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Interim decision reveals long-term thinking

Applicant in Smith v Smith faces uphill struggle after suggestion that court will only make an interim order if it is satisfied the applicant will have some success in their principal claim

30 September 2011

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In the case of Smith v Smith & others the court heard that the applicant (W) and the deceased (D) married in 1991. They separated in 2003 but remained married. Upon their separation W returned to her native Russia to live.

D had made a will in 1995 leaving his estate to W but, following their separation, D executed a new will leaving his estate to various relatives, who became the respondents in the case.

D died in 2009 and, upon finding that she had been cut out of D’s will, W commenced proceedings, first challenging the 2003 will on the basis that D lacked testamentary capacity and second making a claim for financial provision under section 2 of the Inheritance (Provision for Family and Dependants) Act 1975 (the Act). The trial date was set for January 2012.

As W and D were still married at the date of D’s death, W was able to bring a claim against D’s estate under section 1(1)(a) of the Act on the basis that D’s most recent will did not make reasonable financial provision for her. In considering a claim by a spouse or civil partner, “reasonable financial provision” means such financial provision as it would be reasonable in all circumstances for the spouse or civil partner to receive, whether or not it is required for their maintenance.

W considered that she was in need of immediate financial assistance and so, with the trial still a number of months away, she made an application for an interim order allowing her to live in the couple’s former matrimonial home and that she receive a lump sum from the estate of £25,000 pending resolution of her claim.

In order to succeed in her interim application W had to demonstrate to the court that she was in need of immediate financial assistance and that there was property in D’s estate that could be made available to meet her needs.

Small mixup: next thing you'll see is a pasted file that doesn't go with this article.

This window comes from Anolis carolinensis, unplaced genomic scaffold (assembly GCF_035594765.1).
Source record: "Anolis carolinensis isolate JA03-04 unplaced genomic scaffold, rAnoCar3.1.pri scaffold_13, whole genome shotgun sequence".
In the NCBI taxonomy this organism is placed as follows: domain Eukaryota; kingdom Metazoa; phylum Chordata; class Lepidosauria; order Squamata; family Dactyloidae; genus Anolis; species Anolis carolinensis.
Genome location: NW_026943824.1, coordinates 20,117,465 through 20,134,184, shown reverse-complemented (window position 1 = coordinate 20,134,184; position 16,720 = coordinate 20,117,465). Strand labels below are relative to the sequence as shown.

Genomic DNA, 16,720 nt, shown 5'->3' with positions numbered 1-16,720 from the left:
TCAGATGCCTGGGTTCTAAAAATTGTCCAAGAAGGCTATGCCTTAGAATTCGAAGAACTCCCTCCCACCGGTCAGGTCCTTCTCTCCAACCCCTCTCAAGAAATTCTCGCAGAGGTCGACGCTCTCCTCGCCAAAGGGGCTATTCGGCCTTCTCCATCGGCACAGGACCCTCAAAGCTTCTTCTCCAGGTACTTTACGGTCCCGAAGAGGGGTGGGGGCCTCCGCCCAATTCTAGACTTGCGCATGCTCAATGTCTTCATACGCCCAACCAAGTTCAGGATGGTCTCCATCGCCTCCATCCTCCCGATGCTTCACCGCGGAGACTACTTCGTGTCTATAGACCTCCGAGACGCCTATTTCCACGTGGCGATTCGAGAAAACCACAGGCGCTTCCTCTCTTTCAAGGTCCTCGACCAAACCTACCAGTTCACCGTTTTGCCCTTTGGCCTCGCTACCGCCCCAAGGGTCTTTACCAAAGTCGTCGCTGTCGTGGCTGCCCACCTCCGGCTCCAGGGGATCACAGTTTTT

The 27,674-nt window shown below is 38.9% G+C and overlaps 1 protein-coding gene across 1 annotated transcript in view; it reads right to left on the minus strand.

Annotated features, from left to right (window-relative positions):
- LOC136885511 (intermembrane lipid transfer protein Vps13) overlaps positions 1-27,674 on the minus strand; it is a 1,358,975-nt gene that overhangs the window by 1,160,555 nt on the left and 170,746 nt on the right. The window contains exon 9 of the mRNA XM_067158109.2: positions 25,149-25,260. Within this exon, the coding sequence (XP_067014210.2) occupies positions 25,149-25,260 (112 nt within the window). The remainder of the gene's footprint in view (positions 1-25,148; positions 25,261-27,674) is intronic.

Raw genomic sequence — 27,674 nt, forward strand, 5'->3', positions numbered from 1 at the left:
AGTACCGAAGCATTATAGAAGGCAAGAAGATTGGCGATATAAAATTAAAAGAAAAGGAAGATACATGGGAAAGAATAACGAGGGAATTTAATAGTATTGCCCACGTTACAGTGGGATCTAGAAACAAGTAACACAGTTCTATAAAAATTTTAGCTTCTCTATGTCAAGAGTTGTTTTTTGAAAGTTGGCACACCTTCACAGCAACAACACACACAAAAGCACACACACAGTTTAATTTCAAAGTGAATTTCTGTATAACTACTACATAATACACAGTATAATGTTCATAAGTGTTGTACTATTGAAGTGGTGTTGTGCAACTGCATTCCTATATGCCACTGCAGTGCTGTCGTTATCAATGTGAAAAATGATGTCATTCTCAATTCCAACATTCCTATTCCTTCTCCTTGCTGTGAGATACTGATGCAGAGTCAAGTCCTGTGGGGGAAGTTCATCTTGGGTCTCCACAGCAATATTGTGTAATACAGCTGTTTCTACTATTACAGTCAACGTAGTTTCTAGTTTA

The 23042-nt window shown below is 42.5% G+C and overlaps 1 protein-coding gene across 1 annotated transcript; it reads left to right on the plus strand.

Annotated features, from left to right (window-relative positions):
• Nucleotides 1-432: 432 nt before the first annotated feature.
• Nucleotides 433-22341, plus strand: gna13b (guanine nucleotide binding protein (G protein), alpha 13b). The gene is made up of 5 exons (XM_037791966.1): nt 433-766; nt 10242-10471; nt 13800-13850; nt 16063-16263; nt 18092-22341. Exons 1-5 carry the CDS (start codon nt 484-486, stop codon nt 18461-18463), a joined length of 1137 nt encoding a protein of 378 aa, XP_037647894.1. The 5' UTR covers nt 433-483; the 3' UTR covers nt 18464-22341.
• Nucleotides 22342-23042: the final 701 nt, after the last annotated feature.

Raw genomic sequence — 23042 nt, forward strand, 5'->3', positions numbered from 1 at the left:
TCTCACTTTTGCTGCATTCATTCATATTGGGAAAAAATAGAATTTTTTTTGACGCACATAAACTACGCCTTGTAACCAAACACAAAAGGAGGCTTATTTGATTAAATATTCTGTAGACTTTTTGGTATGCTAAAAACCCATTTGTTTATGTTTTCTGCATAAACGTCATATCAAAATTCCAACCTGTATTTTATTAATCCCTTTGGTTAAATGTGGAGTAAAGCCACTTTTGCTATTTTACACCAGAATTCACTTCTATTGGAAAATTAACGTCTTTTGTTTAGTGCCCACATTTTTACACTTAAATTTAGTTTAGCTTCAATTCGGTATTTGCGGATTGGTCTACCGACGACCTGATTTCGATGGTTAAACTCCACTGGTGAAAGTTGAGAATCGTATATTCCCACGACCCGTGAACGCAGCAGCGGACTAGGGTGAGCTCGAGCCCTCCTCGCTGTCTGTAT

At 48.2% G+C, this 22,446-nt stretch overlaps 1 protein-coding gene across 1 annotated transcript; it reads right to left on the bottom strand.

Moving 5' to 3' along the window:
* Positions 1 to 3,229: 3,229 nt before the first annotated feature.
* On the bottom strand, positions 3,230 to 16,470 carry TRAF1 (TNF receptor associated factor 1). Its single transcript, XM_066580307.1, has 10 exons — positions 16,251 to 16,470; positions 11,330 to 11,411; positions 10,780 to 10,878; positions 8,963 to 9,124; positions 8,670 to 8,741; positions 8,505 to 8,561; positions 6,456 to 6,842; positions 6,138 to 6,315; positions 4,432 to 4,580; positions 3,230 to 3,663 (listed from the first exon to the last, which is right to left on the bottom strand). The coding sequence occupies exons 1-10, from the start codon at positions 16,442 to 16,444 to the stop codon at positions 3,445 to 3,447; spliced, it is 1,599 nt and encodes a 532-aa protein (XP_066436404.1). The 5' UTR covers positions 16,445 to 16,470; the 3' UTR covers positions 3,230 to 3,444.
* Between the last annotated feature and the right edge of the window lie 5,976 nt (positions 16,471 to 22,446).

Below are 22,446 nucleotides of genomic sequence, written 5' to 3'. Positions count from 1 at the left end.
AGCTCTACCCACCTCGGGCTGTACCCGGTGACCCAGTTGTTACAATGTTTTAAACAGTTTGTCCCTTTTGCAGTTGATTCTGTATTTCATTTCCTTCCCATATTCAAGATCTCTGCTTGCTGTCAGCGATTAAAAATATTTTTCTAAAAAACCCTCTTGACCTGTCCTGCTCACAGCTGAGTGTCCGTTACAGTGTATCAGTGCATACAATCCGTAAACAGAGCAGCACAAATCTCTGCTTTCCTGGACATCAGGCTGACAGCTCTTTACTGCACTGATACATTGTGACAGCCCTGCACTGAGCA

In evidence the court heard that W had used savings and had received loans from friends to support herself financially. W said that she required the lump sum in order to repay the loans.

However, the court considered W’s evidence was unclear at best, noting that her means during her six year stay in Russia following the breakup of the relationship was largely unexplained. The court found that W had failed to disclose material assets and income and, further, that she owned a flat in Moscow, which seemed to contradict her argument that she was living in poverty.

The court dismissed W’s interim application for a lump sum payment, finding that the repayment of the loans did not amount to a need for immediate financial assistance.

In relation to the former matrimonial property, the court found that there was no evidence to suggest that W wanted to move back to the UK and no pressing reason as to why she needed to live in the property pending resolution of the main application.

The court also commented that W’s demeanour in giving evidence was such that they foresaw a considerable struggle to remove W from the property if she were granted a temporary right to reside there. The court therefore refused W’s application to reside in the property.

Applications under section 5 of the Act are common where, for example, a widow or widower was financially dependent on their deceased spouse and, consequently, they have a pressing need for financial support pending a final decision by the court. Examples would be where a spouse required money to pay day-to-day living expenses, or to pay regular expenses such as rent or mortgage payments. In this case W failed to produce sufficient evidence to satisfy the court that her financial need was either pressing or immediate.

When a court makes its final order, section 5(4) of the Act allows the court to take into account any sums paid to the applicant following an interim order. Thus, any sums awarded to the applicant under the interim order are considered payments ‘on account’ and so will reduce the amount of the award under a final order. This suggests that a court will only make an interim order if it is reasonably satisfied that the applicant is likely to have some degree of success in their principal claim. In light of this, it seems that W may now face an uphill struggle to succeed in her principal claim.


Nick Mendoza is a solicitor at Howard Kennedy LLP

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Wills, Trusts & Probate